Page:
She loved company and she seemed to love life. She loved to see my children and would pull out any old cookie she had to feed them.  A visit from a man, whether he was an antique collector, a nephew or my husband to help her with her taxes, always brought out her best and most lively personality.

I have many strong memories of her. Some of my new neighbours implied that I would not have liked her when she was younger as she had a strong Conservative and critical nature. Maybe we would not have got along, I don’t know. But when we met we were friends.  We enjoyed each other’s company.

And to be quite frank, I had more in common with Phyllis than I did with many of the other neighbours who had never left this hamlet. She was an educated and traveled gal.

From a selfish point of view, I liked her because she liked me.  She knew when I was lonely and she knew when I was sad. We would talk and have coffee in the late afternoon, and after a full day of childcare and no friends, I would leave feeling more like myself.

I did cry when she died, and only for myself.  I loved having her there. When she went to the hospital with a sore hip I went to visit her with the kids almost every day. It was a cold bleak spring and I would stop at the Tim Horton’s to get her a small hot chocolate in a ‘roll up the rim’ cup and a buttered bagel.

She lit up when she saw us, and there was nothing more hilarious than her determined strong fingers working that rim. It took about 10 minutes but she would roll the rim! I saw her pleasure in the buttered bagel and the deep chocolate taste.  I have never seen anyone enjoy an afternoon snack more.   I think  it  reminded her of her days as a nurse when she would take the trolley around in the afternoon and offer the patients  tea or hot chocolate and biscuits.

She did not mourn that those days were gone; she did not live in the past. But she did think that the casual outfits of the nurses were very odd. In her day she wore a pristine white dress with starched hat and sleeves. She had one repeated story where she found herself on the back elevator with a bundle of used diapers. An important personage had been invited to use the staff elevator in order to avoid attention and be able to visit his wife. She was mortified because she had folded back her starched sleeves before entering the elevator in order to avoid mussing them with the diapers. So she was puzzled by the present day nurses’ wrinkly pajama style uniforms and the casual look of doctors as well.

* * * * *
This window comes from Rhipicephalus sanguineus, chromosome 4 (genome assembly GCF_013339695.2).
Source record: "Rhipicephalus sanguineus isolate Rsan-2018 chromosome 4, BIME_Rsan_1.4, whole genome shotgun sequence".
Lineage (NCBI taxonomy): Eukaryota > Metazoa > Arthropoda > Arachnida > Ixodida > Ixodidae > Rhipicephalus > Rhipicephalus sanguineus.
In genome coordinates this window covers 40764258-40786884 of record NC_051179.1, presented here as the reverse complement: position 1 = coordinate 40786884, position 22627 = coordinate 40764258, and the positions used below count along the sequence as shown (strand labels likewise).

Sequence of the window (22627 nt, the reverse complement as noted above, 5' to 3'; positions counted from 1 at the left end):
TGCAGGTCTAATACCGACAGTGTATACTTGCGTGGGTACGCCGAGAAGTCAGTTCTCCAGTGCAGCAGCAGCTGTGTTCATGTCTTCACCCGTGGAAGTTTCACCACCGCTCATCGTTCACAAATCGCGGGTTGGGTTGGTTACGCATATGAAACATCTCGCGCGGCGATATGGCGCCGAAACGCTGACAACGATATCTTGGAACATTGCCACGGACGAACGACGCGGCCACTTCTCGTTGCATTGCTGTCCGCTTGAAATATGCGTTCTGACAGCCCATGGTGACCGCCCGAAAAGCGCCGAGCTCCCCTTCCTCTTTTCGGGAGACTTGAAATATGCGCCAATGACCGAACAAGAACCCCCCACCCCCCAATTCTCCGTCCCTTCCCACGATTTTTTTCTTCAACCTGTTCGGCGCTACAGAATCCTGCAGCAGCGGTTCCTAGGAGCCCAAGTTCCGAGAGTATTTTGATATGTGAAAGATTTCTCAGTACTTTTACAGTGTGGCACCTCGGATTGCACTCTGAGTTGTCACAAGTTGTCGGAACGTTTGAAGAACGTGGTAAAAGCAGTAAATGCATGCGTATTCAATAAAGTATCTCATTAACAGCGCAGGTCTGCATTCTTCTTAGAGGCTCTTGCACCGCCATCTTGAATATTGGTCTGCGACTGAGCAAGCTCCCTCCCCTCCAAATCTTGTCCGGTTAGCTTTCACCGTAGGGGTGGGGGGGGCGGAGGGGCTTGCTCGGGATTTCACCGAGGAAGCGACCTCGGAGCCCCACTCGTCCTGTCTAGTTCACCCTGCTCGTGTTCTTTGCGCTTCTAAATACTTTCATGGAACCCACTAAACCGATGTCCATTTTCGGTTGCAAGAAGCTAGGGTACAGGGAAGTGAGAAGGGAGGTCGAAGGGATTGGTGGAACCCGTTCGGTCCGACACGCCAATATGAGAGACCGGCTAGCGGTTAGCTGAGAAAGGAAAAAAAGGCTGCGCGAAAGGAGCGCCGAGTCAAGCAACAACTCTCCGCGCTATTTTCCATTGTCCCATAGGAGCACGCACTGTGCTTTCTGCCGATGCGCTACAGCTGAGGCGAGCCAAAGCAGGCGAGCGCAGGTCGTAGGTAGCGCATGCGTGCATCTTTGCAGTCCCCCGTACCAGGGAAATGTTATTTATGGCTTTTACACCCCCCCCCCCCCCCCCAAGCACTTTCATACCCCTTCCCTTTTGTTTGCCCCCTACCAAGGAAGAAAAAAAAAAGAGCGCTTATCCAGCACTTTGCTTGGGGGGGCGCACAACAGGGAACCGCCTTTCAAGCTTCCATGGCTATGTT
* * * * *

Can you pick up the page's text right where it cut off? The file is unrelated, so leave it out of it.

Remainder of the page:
When she moved to the local old age home she still fought off the wheel chair. At 101 she had liver cancer and it was, of course, untreatable. I visited her there with my kids and often found her completely absorbed in a game of bowling or bingo. She had a competitive nature and liked to win.  She had been a strong and athletic woman.

The last time I saw her she was lying down, and basically quietly dying.  She tried to sit up and eat a bit of cake, and she dawdled her finger back and forth trying to catch the attention of my baby Maud.  She was still in the present moment. Then she fell asleep. The next time I went to see her they sent the nurse to tell me she had died. Her room was bare. They auctioned everything out of her house.

The house sat empty for a while, and god I wish I had just bought it (I did not have the money but maybe I could have raised it) because the next thing I knew Anglophones from Montreal moved in and cut all the trees down and molested my daughter. I am not kidding about that, it is all true, although presumably the molestation was more important than the tree devastation, but it is just funnier to me to say it that way.

I am laughing because I have a dark sense of humour.  Phyllis would have laughed too, because she knew that what didn’t actually kill you, was just food for conversation.

So, let’s have a tea, and talk about that, have a bit of a gossip, and let’s not talk about illness and dying.

Academia – I Could ‘a been a Contender

Published December 19, 2011 by megdedwards

What does a MA give you, a ticket to the smart person room?

Why didn’t I pursue the Smart Person ticket?  I was the studious one of the family, I even wore glasses.  I got good marks at school, was the only one to go to college and did not seem to have much else going for me. Why wouldn’t I have gone ahead in the academic world, as my Dad would have loved?

I have a contemplative mind, I am an excellent and thorough researcher and thinker, and I can take criticism (sort of). I even have the ideal academic personality, if you want to be a bit brutal about the ubiquitous beginnings of most academics as a loner and outsider.

I remember moments when the obvious path in front of me  became littered with obstacles: a fellow student saying I wasn’t made for academics, too flighty and creative. I took it to heart, for some reason, maybe even proud that I could be considered creative when my family had me locked into smart and sensible since I could walk.